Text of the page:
The Strake House
Repaired and renovated with grant aid from Forest Heath District Council and Suffolk County Council in 2011.
The small structure known locally as the Strake House is thought to date from the 19th Century and is all that remains of a wheelwright's that was situated in the area.
The Strake is constructed with clunch walls which is a local soft limestone, built off a brick base, with a red pantiled roof and gault brick chimney.
The building was used as a small forge to heat short strips of iron, approximately 2' x 2" (600mm x 50mm) called strakes, to put on wooden cartwheels to act as a tyre. The strakes had regular square holes punched along their centre to allow them to be nailed into place.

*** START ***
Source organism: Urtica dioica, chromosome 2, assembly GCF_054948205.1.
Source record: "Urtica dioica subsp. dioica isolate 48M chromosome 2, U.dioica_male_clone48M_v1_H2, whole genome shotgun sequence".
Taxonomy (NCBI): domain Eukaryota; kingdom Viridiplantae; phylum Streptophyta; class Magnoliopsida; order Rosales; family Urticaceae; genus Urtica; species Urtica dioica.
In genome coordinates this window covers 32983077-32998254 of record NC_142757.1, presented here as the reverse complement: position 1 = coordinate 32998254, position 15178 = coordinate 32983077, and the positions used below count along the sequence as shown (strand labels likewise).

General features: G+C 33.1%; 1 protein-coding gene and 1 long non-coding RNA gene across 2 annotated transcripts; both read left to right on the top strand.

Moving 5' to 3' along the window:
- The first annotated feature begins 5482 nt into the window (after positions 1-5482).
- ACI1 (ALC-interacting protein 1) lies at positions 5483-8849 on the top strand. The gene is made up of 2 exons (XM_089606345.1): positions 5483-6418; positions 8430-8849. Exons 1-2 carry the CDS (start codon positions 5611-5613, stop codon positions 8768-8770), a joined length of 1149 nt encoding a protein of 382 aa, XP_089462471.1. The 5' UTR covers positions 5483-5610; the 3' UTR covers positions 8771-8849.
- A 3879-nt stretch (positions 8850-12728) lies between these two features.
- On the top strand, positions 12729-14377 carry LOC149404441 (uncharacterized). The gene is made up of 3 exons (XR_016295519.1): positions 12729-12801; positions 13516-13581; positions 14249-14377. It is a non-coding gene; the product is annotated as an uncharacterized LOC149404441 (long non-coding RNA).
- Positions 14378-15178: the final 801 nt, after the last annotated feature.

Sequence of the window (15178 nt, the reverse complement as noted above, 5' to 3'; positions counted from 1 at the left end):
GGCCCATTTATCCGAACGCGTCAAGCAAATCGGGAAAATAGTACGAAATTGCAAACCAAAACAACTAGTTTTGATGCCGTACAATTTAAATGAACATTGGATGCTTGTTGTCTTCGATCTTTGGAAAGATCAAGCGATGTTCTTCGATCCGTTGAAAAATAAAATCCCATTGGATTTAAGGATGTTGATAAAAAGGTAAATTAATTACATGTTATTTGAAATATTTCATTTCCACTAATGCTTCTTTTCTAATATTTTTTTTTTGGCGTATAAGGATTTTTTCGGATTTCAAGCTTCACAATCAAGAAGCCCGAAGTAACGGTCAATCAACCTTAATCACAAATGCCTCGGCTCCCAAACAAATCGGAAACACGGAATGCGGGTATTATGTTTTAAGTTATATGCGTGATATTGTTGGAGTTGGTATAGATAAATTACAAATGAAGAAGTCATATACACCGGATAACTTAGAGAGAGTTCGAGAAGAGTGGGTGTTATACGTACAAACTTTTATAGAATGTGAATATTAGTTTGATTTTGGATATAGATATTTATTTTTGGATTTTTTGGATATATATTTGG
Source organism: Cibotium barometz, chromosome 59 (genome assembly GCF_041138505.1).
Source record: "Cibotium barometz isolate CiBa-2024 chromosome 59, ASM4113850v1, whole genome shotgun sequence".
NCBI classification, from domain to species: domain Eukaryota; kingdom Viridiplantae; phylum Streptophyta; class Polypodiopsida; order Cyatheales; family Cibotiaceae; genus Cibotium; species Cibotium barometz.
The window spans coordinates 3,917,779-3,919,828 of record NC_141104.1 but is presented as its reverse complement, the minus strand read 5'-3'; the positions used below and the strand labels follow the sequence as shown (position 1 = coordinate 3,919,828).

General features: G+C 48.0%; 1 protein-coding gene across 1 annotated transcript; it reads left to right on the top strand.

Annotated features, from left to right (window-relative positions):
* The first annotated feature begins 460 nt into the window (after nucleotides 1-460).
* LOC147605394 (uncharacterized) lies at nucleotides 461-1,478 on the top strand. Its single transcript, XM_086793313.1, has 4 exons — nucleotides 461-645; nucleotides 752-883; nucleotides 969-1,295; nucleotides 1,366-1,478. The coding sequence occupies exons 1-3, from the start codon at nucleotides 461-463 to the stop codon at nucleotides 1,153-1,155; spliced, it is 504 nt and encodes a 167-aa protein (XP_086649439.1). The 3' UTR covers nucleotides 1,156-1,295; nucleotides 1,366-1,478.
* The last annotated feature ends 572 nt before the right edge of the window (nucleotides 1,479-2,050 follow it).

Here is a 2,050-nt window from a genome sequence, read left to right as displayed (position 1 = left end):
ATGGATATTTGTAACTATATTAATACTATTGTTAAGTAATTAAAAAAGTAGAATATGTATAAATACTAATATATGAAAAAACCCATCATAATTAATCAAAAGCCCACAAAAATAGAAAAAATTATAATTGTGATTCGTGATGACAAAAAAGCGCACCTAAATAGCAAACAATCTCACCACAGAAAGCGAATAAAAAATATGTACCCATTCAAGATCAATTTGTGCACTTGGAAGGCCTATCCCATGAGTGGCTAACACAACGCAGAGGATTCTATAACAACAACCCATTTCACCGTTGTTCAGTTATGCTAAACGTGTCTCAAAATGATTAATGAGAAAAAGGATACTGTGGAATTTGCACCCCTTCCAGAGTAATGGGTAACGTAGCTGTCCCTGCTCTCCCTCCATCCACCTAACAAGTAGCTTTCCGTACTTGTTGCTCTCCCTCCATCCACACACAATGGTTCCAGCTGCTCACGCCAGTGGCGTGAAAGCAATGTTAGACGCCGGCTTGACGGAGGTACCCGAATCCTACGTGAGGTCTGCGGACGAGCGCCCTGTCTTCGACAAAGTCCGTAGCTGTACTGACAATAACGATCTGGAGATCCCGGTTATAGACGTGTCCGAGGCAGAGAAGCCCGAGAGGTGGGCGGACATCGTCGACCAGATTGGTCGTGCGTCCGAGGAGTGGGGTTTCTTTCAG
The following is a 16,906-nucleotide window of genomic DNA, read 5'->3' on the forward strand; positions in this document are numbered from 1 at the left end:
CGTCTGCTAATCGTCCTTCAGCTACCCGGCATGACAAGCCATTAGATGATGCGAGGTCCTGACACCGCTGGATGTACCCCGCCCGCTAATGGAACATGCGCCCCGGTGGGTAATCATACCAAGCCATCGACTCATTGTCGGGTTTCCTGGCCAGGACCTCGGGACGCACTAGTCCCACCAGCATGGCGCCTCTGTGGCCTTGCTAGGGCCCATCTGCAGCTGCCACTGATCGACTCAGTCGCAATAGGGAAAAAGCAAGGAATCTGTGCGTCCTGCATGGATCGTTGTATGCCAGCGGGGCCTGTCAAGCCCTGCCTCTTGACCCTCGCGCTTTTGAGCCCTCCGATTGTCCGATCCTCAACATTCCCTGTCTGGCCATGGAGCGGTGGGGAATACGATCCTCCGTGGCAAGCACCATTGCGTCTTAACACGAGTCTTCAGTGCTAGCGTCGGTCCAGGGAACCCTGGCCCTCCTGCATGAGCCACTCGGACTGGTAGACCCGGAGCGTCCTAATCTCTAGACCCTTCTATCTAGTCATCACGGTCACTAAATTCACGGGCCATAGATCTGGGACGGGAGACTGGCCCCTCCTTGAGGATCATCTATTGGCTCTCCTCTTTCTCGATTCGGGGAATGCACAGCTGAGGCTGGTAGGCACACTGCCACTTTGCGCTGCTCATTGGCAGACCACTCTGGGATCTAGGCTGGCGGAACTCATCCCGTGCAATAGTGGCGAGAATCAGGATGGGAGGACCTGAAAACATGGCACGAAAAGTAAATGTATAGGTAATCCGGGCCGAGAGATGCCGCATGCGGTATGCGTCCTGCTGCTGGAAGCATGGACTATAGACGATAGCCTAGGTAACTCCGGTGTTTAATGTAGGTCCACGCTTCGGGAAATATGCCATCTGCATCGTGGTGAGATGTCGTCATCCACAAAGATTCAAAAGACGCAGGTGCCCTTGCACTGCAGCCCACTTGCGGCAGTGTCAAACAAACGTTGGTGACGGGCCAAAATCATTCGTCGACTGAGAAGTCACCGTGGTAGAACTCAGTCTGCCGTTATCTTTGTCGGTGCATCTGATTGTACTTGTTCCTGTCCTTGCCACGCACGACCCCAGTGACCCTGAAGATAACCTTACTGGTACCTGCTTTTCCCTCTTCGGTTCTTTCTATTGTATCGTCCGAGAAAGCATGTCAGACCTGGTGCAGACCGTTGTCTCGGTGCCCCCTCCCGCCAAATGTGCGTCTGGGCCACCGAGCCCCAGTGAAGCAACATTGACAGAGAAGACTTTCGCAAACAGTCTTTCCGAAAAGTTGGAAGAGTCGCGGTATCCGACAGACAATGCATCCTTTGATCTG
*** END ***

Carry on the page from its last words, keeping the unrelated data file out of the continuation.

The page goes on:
The wheel was normally set up over a pit of water and the red hot strip of iron laid on top of the wheel and nailed with big rose-head nails across the joints of the felloes, the sections of timber that made up the rim of the wheel.
The wheel was turned so the hot strake was quenched in the pit of water and the same operation repeated on the opposite side of the wheel until approximately six strakes fomed a complete tyre. These wheels were known as 'being shod' and shoeing a wheel in this manner was practised from the dark ages to the late 19th Century.